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Emerging STING therapy combined with current standard could treat aggressive AML

CANCER DIGEST – May 12, 2024 – A new combination therapy may offer new hope to patients with an aggressive form of common leukemia, results of a laboratory study show.

The study conducted by researchers at The Walter and Eliza Hall Institute of Medical Research in Victoria, Australia tested the combination of a current standard therapy for acute myeloid leukemia (AML) called, venetoclax, and a new class of drugs called, STING agonists in a variety of cell lines including human AML cells. 

Because the STING-targeted drugs are currently in clinical trials and venetoclax is a current standard therapy for AML, the researchers led by Professor Andrew Wei are hopeful a clinical trial using the combination therapy could be launched soon. The study results were published in the April 25, 2024 journal Cancer Cell.

“While early clinical trials in solid cancers have suggested STING agonists are well tolerated in the body, these results offer exciting new hope for patients with the most resistant forms of leukemia,” said Prof Wei in a press release. “Given STING agonists are currently in clinical trials, we hope to conduct human studies using STING agonists in combination with venetoclax in the near future.

In their study, the researchers tested the combination of venetoclax with a STING agonist, a type of immunotherapy drug, against more aggressive and more difficult forms of AML. They found the combination treatment displayed a strong potential to kill AML cancer cells that had a mutation in a gene, called P53. 

P53 is a protein that plays a key role in keeping cells from dividing out of control as cancer cells do. When P53 is mutated the defective cell is at a much higher risk of becoming cancerous. P53 mutations are found in about half of all human cancers.

STING agonists detect and promote the immune system response to cancer cells. In normal cells that become damaged or too old, a process of cell death, called apoptosis, occurs. Cancer cells, however, mute that process by over producing a gene called BCL-2. When too much of this BCL-2 protein is present, the apoptosis mechanism is blocked. Venetoclax targets cells that produce too much BCL-2, resulting in restoring apoptosis allowing the cancer cells to self-destruct.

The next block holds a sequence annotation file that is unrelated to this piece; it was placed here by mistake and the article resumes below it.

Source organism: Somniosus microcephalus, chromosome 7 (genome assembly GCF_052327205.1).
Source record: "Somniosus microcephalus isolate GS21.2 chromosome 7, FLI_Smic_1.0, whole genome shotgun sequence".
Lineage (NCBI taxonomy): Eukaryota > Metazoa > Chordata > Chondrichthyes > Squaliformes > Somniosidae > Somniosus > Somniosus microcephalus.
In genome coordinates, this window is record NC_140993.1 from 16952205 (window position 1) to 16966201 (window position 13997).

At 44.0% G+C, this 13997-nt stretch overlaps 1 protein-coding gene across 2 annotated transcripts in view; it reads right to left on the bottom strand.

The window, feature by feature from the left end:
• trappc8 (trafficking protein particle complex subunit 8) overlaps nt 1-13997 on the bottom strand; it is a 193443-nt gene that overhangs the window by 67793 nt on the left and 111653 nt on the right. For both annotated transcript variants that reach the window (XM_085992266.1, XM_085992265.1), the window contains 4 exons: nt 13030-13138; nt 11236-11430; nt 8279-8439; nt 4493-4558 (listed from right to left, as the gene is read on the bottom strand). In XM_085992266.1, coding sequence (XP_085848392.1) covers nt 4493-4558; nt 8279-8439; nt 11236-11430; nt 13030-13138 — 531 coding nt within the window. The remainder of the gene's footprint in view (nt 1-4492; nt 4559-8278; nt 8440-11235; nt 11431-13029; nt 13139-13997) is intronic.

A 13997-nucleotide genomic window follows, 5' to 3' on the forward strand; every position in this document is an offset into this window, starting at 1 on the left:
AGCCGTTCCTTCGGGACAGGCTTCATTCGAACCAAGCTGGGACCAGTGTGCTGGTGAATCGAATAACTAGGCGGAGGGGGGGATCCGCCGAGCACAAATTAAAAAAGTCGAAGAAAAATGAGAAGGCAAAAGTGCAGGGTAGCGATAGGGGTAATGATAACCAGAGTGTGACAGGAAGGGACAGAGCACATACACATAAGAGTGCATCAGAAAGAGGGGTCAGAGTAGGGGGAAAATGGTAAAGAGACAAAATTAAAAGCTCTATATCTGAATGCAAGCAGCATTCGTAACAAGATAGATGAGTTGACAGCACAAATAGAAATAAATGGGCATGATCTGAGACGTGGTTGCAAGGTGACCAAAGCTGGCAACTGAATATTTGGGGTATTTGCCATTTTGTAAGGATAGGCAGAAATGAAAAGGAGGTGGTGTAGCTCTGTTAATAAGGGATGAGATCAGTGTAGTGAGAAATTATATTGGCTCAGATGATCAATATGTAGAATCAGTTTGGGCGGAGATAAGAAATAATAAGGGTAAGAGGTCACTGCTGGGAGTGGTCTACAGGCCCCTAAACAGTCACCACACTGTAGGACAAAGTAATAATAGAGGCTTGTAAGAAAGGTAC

In aggressive cancers, however, the response may not be enough to kill all of the cancer. Adding a STING agonist gives the immune system an added boost in targeting remaining cancer cells.

“Within a cancer cell, venetoclax blocks the machinery of the cell that is keeping it alive," Assoc Prof Gemma Kelly, of WEHI’s Blood Cells and Blood Cancer division and co-author of the study, said in a press release. "In certain blood cancers where this response is sub-optimal, STING agonists can supercharge this effect to deliver cancer a deathly blow.” 

In the laboratory the combination of the two drugs resulted in highly effective eradication of AML cancer cells. In addition, the study provided evidence that adding STING agonists to other cancer therapies may be effective against other types of cancer as well.

The STING agonist used in this study is expected to enter clinical development for the treatment of AML later this year.

Sources: WEHI press release


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